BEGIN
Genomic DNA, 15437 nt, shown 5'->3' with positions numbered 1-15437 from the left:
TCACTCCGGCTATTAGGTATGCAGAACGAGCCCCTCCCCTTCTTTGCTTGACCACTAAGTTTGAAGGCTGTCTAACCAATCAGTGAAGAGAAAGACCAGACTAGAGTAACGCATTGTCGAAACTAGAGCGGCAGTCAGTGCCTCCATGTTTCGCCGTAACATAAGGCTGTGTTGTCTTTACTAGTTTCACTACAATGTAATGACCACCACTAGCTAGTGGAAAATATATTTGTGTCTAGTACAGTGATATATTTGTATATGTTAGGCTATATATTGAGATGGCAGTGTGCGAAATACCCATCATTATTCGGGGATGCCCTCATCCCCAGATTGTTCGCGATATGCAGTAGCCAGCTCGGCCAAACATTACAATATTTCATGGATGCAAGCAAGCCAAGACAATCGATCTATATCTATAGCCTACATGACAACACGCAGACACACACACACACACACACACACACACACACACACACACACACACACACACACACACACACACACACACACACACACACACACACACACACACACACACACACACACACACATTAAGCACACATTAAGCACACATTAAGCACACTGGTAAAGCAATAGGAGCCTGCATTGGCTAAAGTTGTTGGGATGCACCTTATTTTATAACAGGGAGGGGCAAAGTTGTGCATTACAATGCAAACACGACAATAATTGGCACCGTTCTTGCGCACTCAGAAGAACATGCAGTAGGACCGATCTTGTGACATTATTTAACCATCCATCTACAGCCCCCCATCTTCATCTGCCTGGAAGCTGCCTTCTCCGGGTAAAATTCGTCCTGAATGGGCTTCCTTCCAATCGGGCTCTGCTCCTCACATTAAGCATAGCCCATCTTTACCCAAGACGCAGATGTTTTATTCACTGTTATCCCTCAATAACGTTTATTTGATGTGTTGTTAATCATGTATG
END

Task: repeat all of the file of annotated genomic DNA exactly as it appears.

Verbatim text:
Genomic DNA, 15437 nt, shown 5'->3' with positions numbered 1-15437 from the left:
TCACTCCGGCTATTAGGTATGCAGAACGAGCCCCTCCCCTTCTTTGCTTGACCACTAAGTTTGAAGGCTGTCTAACCAATCAGTGAAGAGAAAGACCAGACTAGAGTAACGCATTGTCGAAACTAGAGCGGCAGTCAGTGCCTCCATGTTTCGCCGTAACATAAGGCTGTGTTGTCTTTACTAGTTTCACTACAATGTAATGACCACCACTAGCTAGTGGAAAATATATTTGTGTCTAGTACAGTGATATATTTGTATATGTTAGGCTATATATTGAGATGGCAGTGTGCGAAATACCCATCATTATTCGGGGATGCCCTCATCCCCAGATTGTTCGCGATATGCAGTAGCCAGCTCGGCCAAACATTACAATATTTCATGGATGCAAGCAAGCCAAGACAATCGATCTATATCTATAGCCTACATGACAACACGCAGACACACACACACACACACACACACACACACACACACACACACACACACACACACACACACACACACACACACACACACACACACACACACACACACACACACACACACACACATTAAGCACACATTAAGCACACATTAAGCACACTGGTAAAGCAATAGGAGCCTGCATTGGCTAAAGTTGTTGGGATGCACCTTATTTTATAACAGGGAGGGGCAAAGTTGTGCATTACAATGCAAACACGACAATAATTGGCACCGTTCTTGCGCACTCAGAAGAACATGCAGTAGGACCGATCTTGTGACATTATTTAACCATCCATCTACAGCCCCCCATCTTCATCTGCCTGGAAGCTGCCTTCTCCGGGTAAAATTCGTCCTGAATGGGCTTCCTTCCAATCGGGCTCTGCTCCTCACATTAAGCATAGCCCATCTTTACCCAAGACGCAGATGTTTTATTCACTGTTATCCCTCAATAACGTTTATTTGATGTGTTGTTAATCATGTATG